January 27, 2020
Would you consider yourself an immigrant poet?
Yes, I would. But who isn’t an immigrant? And I don’t just mean that tired old explanation of we all come from someplace else if weren’t not true native americans. I mean more that we all came from that before-time, before the alpha, when it was…what? Womb-darkness, star-fizz, spiritual-shampoo. We’re all immigrants having arrived at this particular existence. We don’t know what we really all are, so why the hell do we insist on labeling other human beings anything other than human beings?
How long have you been writing?
I wrote my first poem by directly tattooing it on my heart, when I was maybe four years old. I was in the backyard of my parent’s home in Argentina, and I was surrounded by my pet baby chickens. I let them climb all over me—poop all over me. This was the first time I sensed the sublime. I still recall the warmth of the sunlight and the smell of the baby chickens.
After reading some of your poetry, some might say you’re a bit on the conservative side.
That would not be true. I consider myself a liberal. I just don’t always follow the leftist manifesto that says we should ban all guns, stop eating meat, workout six times a week, meditate, smoke weed and support its legalization, and imprison all those that make even the slightest mistake concerning political correctness. That, to me, is just another form of conservatism.
You say you were recently divorced. Has that painful experience changed your poetry?
I don’t think so. I was angry before and poetry was a way to shape that anger into something useful and maybe, at times, beautiful. I’m a lot less angry now. Though I’m still working out the loneliness one feels suddenly living on one’s own, seeing your children only on weekends. It’s tough. But I still think I’m essentially the same poet, though I am most definitely a new, and better, person.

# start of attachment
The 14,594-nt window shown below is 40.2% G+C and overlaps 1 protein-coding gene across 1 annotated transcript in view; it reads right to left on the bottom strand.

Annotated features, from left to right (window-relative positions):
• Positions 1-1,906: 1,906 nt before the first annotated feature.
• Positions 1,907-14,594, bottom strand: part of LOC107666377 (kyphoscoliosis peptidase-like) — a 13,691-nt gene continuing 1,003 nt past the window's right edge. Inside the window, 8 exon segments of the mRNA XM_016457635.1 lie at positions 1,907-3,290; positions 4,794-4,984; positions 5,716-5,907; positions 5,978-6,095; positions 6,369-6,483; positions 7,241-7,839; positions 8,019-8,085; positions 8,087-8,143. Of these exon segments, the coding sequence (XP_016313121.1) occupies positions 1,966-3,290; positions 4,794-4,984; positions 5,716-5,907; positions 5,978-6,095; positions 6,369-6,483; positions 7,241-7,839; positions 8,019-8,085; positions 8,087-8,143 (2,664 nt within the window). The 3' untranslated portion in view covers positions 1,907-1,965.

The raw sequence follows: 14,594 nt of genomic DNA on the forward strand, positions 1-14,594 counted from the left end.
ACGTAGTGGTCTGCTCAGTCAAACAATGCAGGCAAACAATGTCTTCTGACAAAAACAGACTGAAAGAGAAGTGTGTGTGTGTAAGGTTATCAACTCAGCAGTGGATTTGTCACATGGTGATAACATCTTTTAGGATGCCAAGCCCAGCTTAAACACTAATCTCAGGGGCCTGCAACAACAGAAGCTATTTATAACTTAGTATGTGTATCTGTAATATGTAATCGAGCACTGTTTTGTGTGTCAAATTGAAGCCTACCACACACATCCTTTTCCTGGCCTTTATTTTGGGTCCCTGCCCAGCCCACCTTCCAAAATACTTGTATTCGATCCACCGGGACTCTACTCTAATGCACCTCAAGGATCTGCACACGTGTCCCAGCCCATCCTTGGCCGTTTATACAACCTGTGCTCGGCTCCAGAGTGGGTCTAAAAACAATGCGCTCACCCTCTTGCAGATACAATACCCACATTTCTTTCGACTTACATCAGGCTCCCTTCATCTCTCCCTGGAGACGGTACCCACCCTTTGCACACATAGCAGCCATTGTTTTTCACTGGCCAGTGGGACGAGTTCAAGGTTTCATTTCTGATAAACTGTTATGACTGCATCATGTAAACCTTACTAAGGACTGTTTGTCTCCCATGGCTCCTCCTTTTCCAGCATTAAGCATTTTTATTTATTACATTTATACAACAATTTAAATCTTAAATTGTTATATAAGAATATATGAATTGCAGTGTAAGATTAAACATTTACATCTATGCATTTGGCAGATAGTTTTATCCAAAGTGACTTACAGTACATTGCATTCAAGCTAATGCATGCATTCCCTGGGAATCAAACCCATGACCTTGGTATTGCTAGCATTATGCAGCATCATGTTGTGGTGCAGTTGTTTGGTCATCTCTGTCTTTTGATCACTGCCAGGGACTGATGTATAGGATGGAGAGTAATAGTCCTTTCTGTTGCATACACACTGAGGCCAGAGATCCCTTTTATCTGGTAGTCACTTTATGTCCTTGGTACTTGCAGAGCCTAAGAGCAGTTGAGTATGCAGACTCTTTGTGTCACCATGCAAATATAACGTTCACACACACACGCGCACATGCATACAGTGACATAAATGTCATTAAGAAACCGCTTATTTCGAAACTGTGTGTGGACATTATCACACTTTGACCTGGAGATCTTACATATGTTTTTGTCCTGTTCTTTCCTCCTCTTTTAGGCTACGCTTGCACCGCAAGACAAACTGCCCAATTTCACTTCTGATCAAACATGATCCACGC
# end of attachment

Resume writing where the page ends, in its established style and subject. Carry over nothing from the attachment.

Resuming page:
Do you like to read your poems in public?
I think it’s a necessary thing I have to do. I enjoy meeting other poets and hearing what they’ve come up with, but I’m past the learning-from-others phase. I got enough of that in my MA program at UC Davis. I was lucky enough to study under Gary Snyder, Sandra McPherson, and Alan Williamson. I mean, that’s some poetic horsepower. I learned so much from Snyder by just having the privilege to be around such a grand presence. So, readings are nice, but they’re not my favorite thing about being a poet. I’d rather just enjoy the process of writing and publishing. It’s all one thing for me.
Are you working on anything new?
I’m working on a new manuscript. A post-divorce book of poems, dealing with all of that. Like many human experiences, I find that there’s a lot to say that no one has said yet. Being a poet is like being an explorer in the days of Magellan. Only instead of continents, you’re discovering emotions and moods, feelings that have never before been adequately described or described in poetry. I see that as my job as a poet. That, and to be a poetic journalist for the times we are living in. I take care of that part of the job by writing poems directly inspired by the news. A lot of those poems have been published by Rattle magazine, which is based in Los Angeles, as well as New Verse News.
You’re forty-five years old now, which is like being twenty-five for a professional basketball player. Any regrets about the early part of your poetic journey?
I wish I wouldn’t have waisted so much time being jealous of what I call “academic poetry,” or maybe that’s an actual term. I thought that I needed a PhD to write “real” poetry that would be accepted by journals like Poetry, AGNI, all the many reviews, Iowa Review and so on. But I’m finally at peace with all that. I mean, I’d love to get into those famous and reputable publications, but I’ve also come to accept the fact that my audience, if I have an audience, doesn’t really appreciate that type of verse, which is in my opinion over-worked and purposefully obtuse. So, I’m in a better place now.